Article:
Dear Director Bromwich,
I have received with great regret your letter dated September 19, 2011, in which you attempted to persuade employees of your local field office that I had concerns with their work product. This is incorrect. You also attempted to completely mischaracterize my comments. It was my concern that these employees are not being allowed to do their job which drove me to visit the New Orleans office.
Your politically charged letter only seeks to further raise the concerns I have regarding your motivations on issues vital to South Louisiana and energy for the American people. After our exchange during the Committee hearing last week, which I felt was cordial and productive, I am even further dismayed.
I traveled extensively throughout South Louisiana during the August Congressional recess. On several occasions, I attended open forums to allow the people of the great State of Louisiana an opportunity to voice their frustrations. The lack of permitting in the Gulf of Mexico came up often as one of those frustrations.
In one meeting I attended with United States Senator David Vitter, a gentleman questioned whether or not I knew the New Orleans office had Department of Justice lawyers looking over the shoulders of permitting engineers. This did not seem to be in keeping with the intended purpose of your agency; and, as a result, I had hoped that your engineers might be able to shed light on this problem.
In order to assess what was keeping employees in the Gulf of Mexico Regional Office from doing their job, I took an action appropriate to the level of accountability my constituents deserve: I visited the office unannounced and requested to speak with a staff member who would be able to address this issue. When I was asked to wait for 20 minutes and – ultimately – was never given a meeting with someone who could address my concerns, I was deeply disappointed.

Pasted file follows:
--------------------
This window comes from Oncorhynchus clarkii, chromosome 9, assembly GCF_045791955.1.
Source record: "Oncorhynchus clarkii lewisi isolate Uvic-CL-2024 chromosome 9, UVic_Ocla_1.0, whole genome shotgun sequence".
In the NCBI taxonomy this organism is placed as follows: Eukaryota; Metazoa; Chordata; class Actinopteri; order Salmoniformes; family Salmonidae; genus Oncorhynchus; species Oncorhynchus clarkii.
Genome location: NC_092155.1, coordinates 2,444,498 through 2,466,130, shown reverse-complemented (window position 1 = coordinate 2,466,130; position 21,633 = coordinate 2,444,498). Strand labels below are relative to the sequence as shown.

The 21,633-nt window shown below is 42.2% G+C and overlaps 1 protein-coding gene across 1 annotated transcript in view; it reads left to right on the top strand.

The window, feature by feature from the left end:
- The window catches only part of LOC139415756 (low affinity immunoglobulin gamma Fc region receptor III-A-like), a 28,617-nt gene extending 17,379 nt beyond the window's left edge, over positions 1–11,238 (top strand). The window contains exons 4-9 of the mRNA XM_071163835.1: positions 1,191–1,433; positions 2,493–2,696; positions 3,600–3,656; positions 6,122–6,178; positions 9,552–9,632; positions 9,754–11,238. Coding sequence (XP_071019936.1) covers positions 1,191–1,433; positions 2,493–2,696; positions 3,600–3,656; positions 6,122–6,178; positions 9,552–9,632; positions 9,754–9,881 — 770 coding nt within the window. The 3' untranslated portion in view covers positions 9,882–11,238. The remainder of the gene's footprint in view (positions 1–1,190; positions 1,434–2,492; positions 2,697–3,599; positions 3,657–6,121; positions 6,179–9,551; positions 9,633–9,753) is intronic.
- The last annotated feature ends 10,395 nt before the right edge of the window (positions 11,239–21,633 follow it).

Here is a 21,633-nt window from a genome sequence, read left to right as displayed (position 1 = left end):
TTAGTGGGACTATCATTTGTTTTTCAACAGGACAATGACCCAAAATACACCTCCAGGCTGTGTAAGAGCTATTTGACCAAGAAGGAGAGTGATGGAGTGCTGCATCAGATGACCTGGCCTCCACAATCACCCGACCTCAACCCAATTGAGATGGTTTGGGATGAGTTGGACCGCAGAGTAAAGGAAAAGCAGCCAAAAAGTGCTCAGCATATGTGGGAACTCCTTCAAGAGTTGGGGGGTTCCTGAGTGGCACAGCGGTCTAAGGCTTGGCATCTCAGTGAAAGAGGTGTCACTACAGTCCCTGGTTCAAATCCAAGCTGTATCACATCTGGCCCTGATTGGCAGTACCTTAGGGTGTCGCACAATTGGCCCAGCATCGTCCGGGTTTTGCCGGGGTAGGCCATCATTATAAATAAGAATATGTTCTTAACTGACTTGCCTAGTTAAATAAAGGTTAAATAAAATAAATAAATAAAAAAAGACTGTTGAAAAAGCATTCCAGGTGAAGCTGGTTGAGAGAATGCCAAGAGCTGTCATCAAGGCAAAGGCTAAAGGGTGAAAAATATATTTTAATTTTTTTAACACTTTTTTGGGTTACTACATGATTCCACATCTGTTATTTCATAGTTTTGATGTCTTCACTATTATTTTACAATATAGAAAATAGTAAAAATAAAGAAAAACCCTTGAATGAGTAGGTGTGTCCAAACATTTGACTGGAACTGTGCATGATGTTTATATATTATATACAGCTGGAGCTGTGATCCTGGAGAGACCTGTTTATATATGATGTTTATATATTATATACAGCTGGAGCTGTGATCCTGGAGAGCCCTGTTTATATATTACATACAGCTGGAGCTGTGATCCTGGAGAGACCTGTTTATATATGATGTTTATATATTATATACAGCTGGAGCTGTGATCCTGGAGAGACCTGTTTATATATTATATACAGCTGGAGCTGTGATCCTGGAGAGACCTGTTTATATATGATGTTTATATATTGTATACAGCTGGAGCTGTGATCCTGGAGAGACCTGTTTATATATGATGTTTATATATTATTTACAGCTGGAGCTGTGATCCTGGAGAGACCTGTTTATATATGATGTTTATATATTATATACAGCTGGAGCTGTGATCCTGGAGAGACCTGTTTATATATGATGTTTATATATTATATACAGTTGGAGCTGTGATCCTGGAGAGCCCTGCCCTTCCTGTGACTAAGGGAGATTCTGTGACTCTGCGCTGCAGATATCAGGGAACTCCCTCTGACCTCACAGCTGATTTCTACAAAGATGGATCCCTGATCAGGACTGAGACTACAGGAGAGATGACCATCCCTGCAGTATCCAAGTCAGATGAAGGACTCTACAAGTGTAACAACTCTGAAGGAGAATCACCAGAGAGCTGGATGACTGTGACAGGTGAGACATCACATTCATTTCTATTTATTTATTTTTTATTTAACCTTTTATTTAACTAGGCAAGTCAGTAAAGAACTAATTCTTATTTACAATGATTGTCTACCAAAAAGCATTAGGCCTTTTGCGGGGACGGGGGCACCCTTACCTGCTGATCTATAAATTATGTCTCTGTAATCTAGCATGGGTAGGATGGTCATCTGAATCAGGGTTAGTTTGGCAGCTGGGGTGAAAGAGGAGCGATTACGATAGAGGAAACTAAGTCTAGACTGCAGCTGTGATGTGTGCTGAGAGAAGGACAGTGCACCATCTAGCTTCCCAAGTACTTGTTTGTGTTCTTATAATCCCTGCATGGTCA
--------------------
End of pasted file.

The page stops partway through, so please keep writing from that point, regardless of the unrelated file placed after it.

As my constituents still have concerns, I believe that an office visit is even more necessary and appropriate. Furthermore, as I did not and have never taken issue with any specific employees of BOEMRE other than perceived lack of truthfulness or responsiveness coming from your headquarters in Washington, I feel there is no reason to deny my request to visit the New Orleans office. As such, I will be there next week.
What has our country become when a sitting Member of Congress cannot simply visit a Federal office or speak to federal employees without approval of their bosses sitting in Washington? If a Member of Congress can’t visit your office, how do you treat other taxpaying citizens? Based on the concerns I am hearing in my District, I think we know the answer.
While I understand that for many years other Members of Congress have sat idly while Washington bureaucrats have attempted to rule over citizens, I will not allow it. The people of South Louisiana sent me to Congress to do a job and part of that job is to provide oversight to ensure that taxpayer funded offices are indeed completing the functions for which they were created. I intend to fulfill this mission.
If there is any apology necessary, it would be from you to me and – more importantly – to the hard-working people of South Louisiana, many of whom are now unemployed as a result of decisions from your agency. They and their families have drilled over 40,000 wells in the Gulf of Mexico while plying a dangerous trade for decades. Yet you have chosen to make them suffer.
Your job is to rightfully hold BP accountable, enforce the laws on the books, and ensure accountability to the people who pay your salary.
As such, the people of my District await your response.